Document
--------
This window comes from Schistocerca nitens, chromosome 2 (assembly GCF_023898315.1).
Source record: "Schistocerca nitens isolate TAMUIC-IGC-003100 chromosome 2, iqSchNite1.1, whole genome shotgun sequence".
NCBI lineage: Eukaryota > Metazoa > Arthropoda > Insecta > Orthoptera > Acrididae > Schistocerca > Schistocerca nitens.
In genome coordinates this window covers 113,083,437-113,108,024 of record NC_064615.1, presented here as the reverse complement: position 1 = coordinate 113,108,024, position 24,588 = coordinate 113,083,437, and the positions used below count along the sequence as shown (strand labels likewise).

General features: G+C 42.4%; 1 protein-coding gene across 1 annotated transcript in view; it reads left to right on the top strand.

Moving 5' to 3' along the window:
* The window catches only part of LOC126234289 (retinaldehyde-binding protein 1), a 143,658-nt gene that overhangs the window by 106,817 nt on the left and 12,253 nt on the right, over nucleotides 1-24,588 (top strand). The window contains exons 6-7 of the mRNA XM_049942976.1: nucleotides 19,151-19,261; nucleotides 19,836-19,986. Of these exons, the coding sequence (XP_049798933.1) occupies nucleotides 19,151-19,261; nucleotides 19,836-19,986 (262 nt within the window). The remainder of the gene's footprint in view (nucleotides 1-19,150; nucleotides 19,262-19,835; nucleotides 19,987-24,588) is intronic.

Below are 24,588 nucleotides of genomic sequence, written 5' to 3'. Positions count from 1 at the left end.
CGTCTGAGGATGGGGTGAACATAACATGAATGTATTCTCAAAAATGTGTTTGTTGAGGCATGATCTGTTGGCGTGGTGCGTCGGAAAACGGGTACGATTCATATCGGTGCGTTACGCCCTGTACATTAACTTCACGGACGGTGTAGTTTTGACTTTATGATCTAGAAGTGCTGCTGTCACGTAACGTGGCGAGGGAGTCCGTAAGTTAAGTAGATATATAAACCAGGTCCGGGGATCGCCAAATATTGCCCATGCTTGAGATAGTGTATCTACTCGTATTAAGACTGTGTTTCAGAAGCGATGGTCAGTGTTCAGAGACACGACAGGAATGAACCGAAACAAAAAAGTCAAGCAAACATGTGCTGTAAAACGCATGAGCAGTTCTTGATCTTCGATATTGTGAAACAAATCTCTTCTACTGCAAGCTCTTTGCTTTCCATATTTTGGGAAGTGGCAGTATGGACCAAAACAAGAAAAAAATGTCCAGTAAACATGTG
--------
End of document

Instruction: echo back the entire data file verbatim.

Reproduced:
This window comes from Schistocerca nitens, chromosome 2 (assembly GCF_023898315.1).
Source record: "Schistocerca nitens isolate TAMUIC-IGC-003100 chromosome 2, iqSchNite1.1, whole genome shotgun sequence".
NCBI lineage: Eukaryota > Metazoa > Arthropoda > Insecta > Orthoptera > Acrididae > Schistocerca > Schistocerca nitens.
In genome coordinates this window covers 113,083,437-113,108,024 of record NC_064615.1, presented here as the reverse complement: position 1 = coordinate 113,108,024, position 24,588 = coordinate 113,083,437, and the positions used below count along the sequence as shown (strand labels likewise).

General features: G+C 42.4%; 1 protein-coding gene across 1 annotated transcript in view; it reads left to right on the top strand.

Moving 5' to 3' along the window:
* The window catches only part of LOC126234289 (retinaldehyde-binding protein 1), a 143,658-nt gene that overhangs the window by 106,817 nt on the left and 12,253 nt on the right, over nucleotides 1-24,588 (top strand). The window contains exons 6-7 of the mRNA XM_049942976.1: nucleotides 19,151-19,261; nucleotides 19,836-19,986. Of these exons, the coding sequence (XP_049798933.1) occupies nucleotides 19,151-19,261; nucleotides 19,836-19,986 (262 nt within the window). The remainder of the gene's footprint in view (nucleotides 1-19,150; nucleotides 19,262-19,835; nucleotides 19,987-24,588) is intronic.

Below are 24,588 nucleotides of genomic sequence, written 5' to 3'. Positions count from 1 at the left end.
CGTCTGAGGATGGGGTGAACATAACATGAATGTATTCTCAAAAATGTGTTTGTTGAGGCATGATCTGTTGGCGTGGTGCGTCGGAAAACGGGTACGATTCATATCGGTGCGTTACGCCCTGTACATTAACTTCACGGACGGTGTAGTTTTGACTTTATGATCTAGAAGTGCTGCTGTCACGTAACGTGGCGAGGGAGTCCGTAAGTTAAGTAGATATATAAACCAGGTCCGGGGATCGCCAAATATTGCCCATGCTTGAGATAGTGTATCTACTCGTATTAAGACTGTGTTTCAGAAGCGATGGTCAGTGTTCAGAGACACGACAGGAATGAACCGAAACAAAAAAGTCAAGCAAACATGTGCTGTAAAACGCATGAGCAGTTCTTGATCTTCGATATTGTGAAACAAATCTCTTCTACTGCAAGCTCTTTGCTTTCCATATTTTGGGAAGTGGCAGTATGGACCAAAACAAGAAAAAAATGTCCAGTAAACATGTG